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Boris Johnson quits his £247,000-a-year newspaper column following Foreign Secretary appointment

His book on Shakespeare has also been put on hold

Maya Oppenheim
Monday 18 July 2016 16:57 BST
Over the course of four years, Mr Johnson was paid £987,097 for his Daily Telegraph column
Over the course of four years, Mr Johnson was paid £987,097 for his Daily Telegraph column (AFP/Getty)

Boris Johnson has quit his lucrative £247,000-a-year newspaper column following his appointment to the cabinet.

The former Mayor of London will stop penning his weekly piece for The Daily Telegraph following his appointment as Foreign Secretary.

This signals the end of 20 years working with the newspaper although Mr Johnson is expected to continue writing intermittent comment pieces for a number of newspapers as Foreign Secretary. These will not be in a paid capacity.

A spokesman for Mr Johnson told Press Association: “Whilst Mr Johnson has enjoyed a close working relationship with The Daily Telegraph for over 20 years, it would not be appropriate for him to continue writing his long-standing column for the newspaper given his new role as Foreign Secretary”.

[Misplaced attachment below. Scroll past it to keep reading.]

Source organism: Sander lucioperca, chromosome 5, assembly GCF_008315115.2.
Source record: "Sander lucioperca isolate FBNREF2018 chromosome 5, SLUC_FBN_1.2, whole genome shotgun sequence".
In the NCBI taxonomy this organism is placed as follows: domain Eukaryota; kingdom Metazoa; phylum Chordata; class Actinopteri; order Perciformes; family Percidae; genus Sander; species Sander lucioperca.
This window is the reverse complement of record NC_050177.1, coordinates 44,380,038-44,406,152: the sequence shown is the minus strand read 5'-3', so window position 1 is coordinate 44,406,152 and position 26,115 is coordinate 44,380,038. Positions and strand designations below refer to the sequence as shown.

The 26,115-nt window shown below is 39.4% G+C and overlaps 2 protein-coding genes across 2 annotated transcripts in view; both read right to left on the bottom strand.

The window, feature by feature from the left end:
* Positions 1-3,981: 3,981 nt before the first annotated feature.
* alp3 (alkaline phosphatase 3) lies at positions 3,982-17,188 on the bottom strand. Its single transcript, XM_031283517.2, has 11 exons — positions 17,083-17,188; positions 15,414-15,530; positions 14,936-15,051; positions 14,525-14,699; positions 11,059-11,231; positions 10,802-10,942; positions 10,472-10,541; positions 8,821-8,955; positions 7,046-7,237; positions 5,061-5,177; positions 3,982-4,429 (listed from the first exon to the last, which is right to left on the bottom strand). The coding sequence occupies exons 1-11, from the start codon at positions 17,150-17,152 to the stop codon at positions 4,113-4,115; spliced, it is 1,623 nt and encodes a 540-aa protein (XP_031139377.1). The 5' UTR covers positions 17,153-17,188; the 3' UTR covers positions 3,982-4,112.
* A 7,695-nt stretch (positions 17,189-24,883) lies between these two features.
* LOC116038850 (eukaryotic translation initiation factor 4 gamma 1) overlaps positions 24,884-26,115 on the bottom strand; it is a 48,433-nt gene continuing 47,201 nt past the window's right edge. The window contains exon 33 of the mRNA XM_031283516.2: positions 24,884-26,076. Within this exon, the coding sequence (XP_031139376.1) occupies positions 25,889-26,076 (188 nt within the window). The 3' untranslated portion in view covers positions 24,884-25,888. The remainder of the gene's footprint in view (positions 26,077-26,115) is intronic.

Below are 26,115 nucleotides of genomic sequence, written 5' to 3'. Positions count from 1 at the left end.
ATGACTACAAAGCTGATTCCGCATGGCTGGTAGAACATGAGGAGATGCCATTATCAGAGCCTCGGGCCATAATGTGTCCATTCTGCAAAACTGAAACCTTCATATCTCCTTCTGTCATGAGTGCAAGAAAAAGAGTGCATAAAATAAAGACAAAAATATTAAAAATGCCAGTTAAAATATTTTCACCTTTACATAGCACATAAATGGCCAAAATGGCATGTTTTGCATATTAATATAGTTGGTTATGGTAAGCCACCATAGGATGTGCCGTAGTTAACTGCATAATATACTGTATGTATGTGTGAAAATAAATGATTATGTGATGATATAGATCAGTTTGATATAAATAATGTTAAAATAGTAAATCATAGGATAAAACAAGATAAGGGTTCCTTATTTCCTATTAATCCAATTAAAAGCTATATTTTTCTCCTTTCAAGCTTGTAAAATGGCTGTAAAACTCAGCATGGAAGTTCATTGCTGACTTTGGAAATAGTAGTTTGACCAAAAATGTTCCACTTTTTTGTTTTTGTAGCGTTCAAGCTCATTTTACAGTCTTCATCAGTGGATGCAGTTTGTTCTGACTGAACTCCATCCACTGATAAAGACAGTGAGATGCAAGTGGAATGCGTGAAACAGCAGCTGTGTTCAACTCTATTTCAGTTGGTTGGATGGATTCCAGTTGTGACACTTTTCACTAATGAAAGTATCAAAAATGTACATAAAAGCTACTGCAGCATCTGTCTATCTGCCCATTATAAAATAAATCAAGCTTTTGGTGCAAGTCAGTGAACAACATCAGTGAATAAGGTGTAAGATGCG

Mr Johnson has also temporarily put his book on Shakespeare on hold. The book, which he received an advance of around £90,000 for, was due to come out in October but Hodder & Stoughton has postponed its publication.

Documents released earlier this year show that Mr Johnson’s external earnings from writing rather than politics led to him paying nearly £1 million in tax in four years.

Over the course of four years, Mr Johnson was paid £987,097 for his Telegraph column (This averages at £247,000 a year) and his book royalties brought in an additional £469,385.

Mr Johnson has written a number of books, including a biography of Winston Churchill.

Prior to embarking on a career in politics, he worked in journalism. He was assistant editor of The Telegraph in the mid-90s and was editor of The Spectator between 1999 and 2005.

A representative for Mr Johnson did not immediately respond to request for comment.

Additional reporting by Press Association

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